A former journalist, Winston lets her inner kid tell stories, often centering around issues such as self-esteem, anti-blackness, and generational trauma.
The Ghosts of Rancho Espanto
Written by Adrianna Cuevas, narrated by Anthony Rey Perez
After getting caught stealing a school slushie machine, Rafa, a Cuban American boy, is sent to work on a ranch in New Mexico. There he meets a new friend, Jennie, and the two decide to uncover the mystery behind the strange events happening at Rancho Espanto.
Cuevas is a first-generation Cuban-American dedicated to preserving her family history through writing.
Baseball’s Leading Lady
Written by Andrea Williams, narrated by Deanna Anthony
The Negro Leagues Baseball owe their existence and success to Effa Manley, the first and only woman in the National Baseball Hall of Fame.
As the team’s business manager, she led her team, the Newark Eagles, to win the Negro World Series in 1946. But this victory was bittersweet: Integration was on its way, and the demise of the Negro Leagues would soon follow.
Williams has a personal connection to this story, having previously worked in marketing and development for the Negro Leagues Baseball Museum in her hometown of Kansas City, Missouri.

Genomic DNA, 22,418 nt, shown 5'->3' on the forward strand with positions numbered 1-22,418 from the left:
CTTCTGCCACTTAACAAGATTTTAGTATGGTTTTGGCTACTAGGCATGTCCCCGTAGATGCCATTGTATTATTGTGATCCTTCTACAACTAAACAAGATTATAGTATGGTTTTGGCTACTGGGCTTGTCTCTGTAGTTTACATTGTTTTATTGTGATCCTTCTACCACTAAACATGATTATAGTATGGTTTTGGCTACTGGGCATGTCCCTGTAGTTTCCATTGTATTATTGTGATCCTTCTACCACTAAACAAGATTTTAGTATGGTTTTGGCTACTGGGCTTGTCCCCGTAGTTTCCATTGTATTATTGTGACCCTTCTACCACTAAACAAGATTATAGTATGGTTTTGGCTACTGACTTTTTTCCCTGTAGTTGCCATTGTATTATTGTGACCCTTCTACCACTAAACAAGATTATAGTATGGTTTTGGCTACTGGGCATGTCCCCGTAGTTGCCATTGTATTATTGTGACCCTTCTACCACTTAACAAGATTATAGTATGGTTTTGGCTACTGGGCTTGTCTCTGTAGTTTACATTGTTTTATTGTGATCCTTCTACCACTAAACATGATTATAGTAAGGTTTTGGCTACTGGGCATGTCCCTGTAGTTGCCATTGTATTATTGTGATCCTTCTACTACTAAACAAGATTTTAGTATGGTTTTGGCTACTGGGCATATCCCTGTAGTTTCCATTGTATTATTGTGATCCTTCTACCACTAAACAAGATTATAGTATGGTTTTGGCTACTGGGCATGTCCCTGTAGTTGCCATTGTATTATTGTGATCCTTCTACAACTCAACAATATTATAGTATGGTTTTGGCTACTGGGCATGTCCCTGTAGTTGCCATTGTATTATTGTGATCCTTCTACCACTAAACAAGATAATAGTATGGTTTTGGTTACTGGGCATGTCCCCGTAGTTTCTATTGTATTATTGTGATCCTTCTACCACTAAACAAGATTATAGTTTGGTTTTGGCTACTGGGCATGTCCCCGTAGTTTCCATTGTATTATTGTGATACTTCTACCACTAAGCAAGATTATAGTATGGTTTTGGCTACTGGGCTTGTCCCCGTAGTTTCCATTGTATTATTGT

Call Me Miss Hamilton
Written by Carole Boston Weatherford, narrated by Adenrele Ojo
A Freedom Rider for the Civil Rights Movement, Mary Hamilton was arrested again and again for what she believed in. When a white prosecutor in an Alabama court called her by her first name, she refused to answer unless he called her “Miss Hamilton.” The judge charged her with contempt of court, a charge she fought all the way to the Supreme Court… and won.
Weatherford is an African-American author “[mining] the past for family stories, fading traditions, and forgotten struggles.”
Her books focus on the stories of African-American historical figures like Miss Hamilton or recounting historical events such as the Tulsa Race Massacre.
Written by Tiffany Golden, narrated by Karen Chilton
Jelaya (jeh-LAY-uh) hates wash day. That is, until her big sister Jasmine explains that this wash day will be different. Jelaya is going to wash Jasmine’s hair instead! Offering gentle guidance and framing the all-day affair as an act of self-care, this story serves as an avenue to demystify and educate others on natural haircare routines, which are often misunderstood and stigmatized.
Pulling from her experiences as a Black, disabled woman, Golden writes stories to “celebrate the joy and resilience of life.”